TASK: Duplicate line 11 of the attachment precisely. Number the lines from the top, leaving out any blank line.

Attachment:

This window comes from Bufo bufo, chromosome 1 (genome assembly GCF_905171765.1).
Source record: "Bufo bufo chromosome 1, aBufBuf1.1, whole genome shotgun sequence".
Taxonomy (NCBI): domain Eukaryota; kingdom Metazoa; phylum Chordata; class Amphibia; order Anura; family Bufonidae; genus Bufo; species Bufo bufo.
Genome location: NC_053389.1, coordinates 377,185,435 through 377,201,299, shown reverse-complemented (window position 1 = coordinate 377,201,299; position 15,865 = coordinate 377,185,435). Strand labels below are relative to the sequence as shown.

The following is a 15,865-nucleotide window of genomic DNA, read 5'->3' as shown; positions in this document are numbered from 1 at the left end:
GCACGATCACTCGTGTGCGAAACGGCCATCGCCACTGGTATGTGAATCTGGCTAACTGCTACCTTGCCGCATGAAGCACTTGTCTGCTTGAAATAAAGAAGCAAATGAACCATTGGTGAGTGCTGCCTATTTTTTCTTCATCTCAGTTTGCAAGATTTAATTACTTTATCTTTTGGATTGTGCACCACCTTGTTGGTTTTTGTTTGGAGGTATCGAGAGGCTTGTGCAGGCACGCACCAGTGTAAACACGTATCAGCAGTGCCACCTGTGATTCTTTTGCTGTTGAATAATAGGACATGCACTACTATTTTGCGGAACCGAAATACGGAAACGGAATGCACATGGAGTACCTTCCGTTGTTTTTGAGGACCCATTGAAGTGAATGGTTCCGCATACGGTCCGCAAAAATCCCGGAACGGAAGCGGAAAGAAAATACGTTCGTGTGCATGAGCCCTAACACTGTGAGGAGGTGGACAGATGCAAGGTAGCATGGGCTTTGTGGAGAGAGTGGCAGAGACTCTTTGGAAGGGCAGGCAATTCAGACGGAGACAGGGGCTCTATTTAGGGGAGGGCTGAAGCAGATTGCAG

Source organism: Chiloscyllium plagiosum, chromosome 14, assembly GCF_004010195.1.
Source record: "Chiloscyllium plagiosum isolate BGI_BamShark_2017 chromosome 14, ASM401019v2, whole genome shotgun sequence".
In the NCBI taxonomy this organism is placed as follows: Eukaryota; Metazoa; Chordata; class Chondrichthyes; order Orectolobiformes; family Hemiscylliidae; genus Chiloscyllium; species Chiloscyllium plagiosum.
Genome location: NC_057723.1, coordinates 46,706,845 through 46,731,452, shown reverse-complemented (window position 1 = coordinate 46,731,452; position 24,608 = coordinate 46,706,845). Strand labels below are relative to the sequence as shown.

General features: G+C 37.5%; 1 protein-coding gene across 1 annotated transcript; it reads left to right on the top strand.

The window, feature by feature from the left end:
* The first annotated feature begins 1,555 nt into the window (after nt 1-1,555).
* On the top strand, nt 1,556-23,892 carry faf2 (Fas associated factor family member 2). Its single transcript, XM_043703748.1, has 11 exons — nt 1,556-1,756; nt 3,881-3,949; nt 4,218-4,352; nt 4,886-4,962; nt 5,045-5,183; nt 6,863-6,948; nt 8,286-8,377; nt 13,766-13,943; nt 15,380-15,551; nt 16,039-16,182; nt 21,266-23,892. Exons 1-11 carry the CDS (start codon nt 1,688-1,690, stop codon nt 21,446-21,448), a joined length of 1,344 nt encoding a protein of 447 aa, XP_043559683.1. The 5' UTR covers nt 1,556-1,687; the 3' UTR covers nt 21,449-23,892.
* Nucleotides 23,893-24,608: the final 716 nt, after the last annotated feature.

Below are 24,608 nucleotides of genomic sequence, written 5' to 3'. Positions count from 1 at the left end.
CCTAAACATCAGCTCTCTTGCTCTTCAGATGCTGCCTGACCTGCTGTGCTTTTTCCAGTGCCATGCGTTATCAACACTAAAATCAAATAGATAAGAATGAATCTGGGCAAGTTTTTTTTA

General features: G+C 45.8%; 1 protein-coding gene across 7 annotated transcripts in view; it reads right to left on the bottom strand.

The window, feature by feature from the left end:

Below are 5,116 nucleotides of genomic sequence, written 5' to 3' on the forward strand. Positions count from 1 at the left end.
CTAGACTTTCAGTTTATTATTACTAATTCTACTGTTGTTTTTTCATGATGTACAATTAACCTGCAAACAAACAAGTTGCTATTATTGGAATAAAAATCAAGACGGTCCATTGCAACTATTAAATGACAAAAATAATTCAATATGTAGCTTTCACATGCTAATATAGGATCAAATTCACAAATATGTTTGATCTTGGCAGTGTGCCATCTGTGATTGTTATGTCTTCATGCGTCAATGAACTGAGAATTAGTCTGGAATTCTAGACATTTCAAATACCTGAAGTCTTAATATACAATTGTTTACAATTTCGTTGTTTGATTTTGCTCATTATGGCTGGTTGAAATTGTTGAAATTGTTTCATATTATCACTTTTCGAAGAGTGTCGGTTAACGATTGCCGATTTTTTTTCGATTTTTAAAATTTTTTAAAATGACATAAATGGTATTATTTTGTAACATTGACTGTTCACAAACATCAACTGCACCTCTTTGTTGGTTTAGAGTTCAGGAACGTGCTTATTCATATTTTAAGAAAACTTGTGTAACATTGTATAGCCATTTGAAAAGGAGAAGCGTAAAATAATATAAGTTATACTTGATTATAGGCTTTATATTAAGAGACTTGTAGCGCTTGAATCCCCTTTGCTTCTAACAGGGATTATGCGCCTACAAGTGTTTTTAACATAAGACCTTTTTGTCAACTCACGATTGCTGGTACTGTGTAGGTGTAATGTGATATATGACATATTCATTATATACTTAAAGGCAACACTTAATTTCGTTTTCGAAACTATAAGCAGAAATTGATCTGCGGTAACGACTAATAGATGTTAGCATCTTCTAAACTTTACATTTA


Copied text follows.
General features: G+C 37.5%; 1 protein-coding gene across 1 annotated transcript; it reads left to right on the top strand.